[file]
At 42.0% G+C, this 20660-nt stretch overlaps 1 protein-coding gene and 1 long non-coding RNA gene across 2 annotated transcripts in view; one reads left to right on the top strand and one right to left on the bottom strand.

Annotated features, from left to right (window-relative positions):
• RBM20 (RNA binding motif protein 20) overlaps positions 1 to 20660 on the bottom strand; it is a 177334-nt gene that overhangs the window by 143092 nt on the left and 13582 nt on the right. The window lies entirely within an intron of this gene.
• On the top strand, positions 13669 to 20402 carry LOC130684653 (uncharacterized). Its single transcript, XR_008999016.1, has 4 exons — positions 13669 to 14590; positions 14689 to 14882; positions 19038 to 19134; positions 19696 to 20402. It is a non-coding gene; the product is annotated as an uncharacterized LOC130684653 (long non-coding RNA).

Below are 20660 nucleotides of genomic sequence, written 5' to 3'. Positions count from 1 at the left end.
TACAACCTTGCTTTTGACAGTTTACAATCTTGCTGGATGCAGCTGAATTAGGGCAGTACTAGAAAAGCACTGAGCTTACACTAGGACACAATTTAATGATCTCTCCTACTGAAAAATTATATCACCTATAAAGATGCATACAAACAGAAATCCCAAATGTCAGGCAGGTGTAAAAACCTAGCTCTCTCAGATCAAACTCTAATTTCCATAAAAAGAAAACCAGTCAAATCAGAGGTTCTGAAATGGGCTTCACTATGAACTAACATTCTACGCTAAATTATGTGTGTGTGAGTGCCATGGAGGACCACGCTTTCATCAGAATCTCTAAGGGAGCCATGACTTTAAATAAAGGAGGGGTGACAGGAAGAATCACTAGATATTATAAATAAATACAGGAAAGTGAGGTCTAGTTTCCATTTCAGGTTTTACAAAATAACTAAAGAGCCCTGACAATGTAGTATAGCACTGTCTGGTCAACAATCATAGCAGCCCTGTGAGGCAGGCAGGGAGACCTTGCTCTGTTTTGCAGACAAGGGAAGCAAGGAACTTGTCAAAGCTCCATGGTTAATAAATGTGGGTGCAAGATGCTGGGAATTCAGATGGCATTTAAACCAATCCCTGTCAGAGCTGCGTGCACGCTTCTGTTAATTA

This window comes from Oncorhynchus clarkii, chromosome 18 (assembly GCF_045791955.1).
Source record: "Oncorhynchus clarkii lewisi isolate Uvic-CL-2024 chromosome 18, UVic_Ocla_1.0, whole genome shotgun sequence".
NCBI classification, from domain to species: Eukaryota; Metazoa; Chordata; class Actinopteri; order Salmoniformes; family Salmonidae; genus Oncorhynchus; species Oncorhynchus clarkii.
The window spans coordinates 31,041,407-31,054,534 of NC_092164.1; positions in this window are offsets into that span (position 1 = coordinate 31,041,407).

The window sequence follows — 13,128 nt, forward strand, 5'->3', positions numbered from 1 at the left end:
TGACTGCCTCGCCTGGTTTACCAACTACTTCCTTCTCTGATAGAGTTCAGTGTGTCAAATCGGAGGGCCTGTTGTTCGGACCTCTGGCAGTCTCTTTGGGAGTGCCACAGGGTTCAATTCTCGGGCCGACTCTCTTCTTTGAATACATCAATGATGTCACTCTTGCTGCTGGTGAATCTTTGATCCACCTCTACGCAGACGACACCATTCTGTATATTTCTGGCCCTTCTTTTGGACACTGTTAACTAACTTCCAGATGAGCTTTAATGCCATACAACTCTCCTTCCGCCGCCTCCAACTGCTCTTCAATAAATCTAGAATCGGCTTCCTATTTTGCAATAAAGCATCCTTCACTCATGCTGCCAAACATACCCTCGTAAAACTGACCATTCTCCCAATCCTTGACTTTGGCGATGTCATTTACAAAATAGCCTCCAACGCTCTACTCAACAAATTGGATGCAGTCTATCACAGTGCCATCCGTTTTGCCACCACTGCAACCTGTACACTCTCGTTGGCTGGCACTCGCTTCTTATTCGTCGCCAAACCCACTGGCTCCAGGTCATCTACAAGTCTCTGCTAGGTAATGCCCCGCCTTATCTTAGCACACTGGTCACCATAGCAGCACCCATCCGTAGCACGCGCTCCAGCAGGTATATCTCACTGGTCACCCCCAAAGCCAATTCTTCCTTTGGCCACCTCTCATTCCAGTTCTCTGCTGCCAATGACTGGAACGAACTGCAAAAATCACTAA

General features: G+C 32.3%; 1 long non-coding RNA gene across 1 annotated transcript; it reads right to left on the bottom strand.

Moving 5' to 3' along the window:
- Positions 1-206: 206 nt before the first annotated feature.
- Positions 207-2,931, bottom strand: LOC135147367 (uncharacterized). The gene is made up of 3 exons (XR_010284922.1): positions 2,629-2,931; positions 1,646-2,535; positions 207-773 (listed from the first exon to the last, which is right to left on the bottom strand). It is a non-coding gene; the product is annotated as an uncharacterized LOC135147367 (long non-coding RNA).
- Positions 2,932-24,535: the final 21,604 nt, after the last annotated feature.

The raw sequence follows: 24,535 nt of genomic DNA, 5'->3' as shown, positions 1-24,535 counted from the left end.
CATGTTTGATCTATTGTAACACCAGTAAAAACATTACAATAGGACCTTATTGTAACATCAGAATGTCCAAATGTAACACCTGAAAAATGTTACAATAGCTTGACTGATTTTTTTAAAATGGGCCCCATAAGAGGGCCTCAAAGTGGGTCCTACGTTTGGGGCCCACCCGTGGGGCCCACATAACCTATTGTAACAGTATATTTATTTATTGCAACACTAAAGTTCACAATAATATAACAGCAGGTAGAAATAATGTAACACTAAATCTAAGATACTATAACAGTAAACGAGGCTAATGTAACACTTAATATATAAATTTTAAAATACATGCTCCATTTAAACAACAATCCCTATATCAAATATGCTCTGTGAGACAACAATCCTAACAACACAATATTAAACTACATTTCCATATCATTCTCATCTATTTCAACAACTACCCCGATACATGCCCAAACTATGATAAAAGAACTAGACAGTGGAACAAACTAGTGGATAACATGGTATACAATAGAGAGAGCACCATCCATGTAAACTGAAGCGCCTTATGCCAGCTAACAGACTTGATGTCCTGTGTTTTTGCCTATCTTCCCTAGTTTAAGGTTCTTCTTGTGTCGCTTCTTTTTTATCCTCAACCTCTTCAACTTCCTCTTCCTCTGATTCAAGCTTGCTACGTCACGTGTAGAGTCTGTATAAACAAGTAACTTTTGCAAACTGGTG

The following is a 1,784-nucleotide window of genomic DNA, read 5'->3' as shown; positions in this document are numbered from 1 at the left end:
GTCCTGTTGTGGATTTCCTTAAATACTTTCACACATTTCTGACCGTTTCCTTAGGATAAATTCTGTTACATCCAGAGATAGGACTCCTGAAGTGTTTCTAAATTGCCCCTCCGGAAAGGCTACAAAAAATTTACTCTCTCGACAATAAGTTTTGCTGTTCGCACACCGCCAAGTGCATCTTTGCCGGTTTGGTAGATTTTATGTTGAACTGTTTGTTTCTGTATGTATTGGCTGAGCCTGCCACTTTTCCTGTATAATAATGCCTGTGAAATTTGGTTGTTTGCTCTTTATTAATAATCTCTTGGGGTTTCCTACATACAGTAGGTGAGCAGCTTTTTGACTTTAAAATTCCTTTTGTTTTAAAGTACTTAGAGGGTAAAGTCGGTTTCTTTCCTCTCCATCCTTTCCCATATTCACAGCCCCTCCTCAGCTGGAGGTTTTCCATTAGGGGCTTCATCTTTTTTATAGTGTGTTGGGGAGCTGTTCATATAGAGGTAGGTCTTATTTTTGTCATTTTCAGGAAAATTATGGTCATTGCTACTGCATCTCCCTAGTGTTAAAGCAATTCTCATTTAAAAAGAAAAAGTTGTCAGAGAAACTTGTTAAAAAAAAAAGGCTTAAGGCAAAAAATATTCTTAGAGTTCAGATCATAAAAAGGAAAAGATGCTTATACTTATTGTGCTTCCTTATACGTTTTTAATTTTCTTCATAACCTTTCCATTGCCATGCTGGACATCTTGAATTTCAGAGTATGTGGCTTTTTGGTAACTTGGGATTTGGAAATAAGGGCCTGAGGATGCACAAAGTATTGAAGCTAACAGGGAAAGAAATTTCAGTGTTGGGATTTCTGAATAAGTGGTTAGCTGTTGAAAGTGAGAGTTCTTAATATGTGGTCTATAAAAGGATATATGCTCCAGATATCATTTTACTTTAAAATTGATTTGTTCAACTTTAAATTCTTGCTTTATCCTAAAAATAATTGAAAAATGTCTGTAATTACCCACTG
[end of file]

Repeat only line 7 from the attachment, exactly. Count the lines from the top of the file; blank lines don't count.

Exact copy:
This window comes from Oncorhynchus clarkii, chromosome 18 (assembly GCF_045791955.1).